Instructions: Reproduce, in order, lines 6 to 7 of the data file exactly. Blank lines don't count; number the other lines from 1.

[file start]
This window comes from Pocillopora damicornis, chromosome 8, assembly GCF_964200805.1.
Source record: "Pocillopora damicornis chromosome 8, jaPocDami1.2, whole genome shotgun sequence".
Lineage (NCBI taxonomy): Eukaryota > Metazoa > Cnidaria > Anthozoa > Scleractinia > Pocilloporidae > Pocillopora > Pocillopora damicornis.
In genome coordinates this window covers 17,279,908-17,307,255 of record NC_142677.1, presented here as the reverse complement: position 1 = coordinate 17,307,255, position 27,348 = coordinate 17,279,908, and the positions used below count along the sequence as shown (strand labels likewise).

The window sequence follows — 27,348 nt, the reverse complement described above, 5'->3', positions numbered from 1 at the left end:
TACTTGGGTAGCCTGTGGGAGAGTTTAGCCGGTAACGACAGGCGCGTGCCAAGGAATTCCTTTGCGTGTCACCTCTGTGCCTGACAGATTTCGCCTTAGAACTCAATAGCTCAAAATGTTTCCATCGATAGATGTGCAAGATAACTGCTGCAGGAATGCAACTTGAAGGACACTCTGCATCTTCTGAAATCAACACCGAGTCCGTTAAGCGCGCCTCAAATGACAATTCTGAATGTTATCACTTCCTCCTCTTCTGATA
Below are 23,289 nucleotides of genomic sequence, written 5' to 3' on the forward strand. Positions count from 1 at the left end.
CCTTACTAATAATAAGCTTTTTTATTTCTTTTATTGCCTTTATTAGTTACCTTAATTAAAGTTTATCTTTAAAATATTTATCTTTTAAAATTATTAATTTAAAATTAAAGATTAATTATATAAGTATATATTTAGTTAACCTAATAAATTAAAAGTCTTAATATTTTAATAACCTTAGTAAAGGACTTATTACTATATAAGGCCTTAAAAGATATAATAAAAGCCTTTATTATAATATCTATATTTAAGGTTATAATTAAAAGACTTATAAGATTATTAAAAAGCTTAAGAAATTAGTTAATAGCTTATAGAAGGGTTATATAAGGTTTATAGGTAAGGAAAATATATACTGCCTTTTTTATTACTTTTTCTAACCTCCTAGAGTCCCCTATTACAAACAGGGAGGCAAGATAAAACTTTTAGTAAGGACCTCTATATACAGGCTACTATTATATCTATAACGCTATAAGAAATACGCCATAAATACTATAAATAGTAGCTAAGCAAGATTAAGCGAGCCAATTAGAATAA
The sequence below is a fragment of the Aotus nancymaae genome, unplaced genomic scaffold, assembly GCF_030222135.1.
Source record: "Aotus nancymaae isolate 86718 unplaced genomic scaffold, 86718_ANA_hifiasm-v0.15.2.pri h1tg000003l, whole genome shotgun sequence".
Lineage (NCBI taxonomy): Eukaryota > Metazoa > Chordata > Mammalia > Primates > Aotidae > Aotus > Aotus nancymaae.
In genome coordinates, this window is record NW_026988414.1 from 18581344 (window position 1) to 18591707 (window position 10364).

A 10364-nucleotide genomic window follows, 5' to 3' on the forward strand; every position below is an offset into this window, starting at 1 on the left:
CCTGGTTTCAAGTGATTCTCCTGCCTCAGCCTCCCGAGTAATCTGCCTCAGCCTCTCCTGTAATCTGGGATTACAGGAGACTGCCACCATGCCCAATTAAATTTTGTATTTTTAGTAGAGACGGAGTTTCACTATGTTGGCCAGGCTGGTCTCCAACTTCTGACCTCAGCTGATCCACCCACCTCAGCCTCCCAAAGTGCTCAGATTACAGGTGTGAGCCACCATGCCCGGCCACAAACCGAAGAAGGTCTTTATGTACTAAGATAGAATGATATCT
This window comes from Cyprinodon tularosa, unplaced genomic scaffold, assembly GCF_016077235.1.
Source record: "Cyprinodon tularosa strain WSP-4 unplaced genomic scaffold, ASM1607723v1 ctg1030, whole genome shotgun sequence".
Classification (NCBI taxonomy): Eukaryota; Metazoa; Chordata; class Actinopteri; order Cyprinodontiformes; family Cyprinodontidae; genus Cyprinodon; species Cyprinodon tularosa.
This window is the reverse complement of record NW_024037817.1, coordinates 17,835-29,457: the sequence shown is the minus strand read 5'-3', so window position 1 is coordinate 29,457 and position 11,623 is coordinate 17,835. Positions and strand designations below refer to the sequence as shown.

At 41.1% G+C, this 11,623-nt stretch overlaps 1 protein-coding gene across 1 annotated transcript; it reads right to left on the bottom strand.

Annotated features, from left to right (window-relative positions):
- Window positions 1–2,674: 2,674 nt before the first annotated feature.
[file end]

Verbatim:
TACTTGGGTAGCCTGTGGGAGAGTTTAGCCGGTAACGACAGGCGCGTGCCAAGGAATTCCTTTGCGTGTCACCTCTGTGCCTGACAGATTTCGCCTTAGAACTCAATAGCTCAAAATGTTTCCATCGATAGATGTGCAAGATAACTGCTGCAGGAATGCAACTTGAAGGACACTCTGCATCTTCTGAAATCAACACCGAGTCCGTTAAGCGCGCCTCAAATGACAATTCTGAATGTTATCACTTCCTCCTCTTCTGATA
Below are 23,289 nucleotides of genomic sequence, written 5' to 3' on the forward strand. Positions count from 1 at the left end.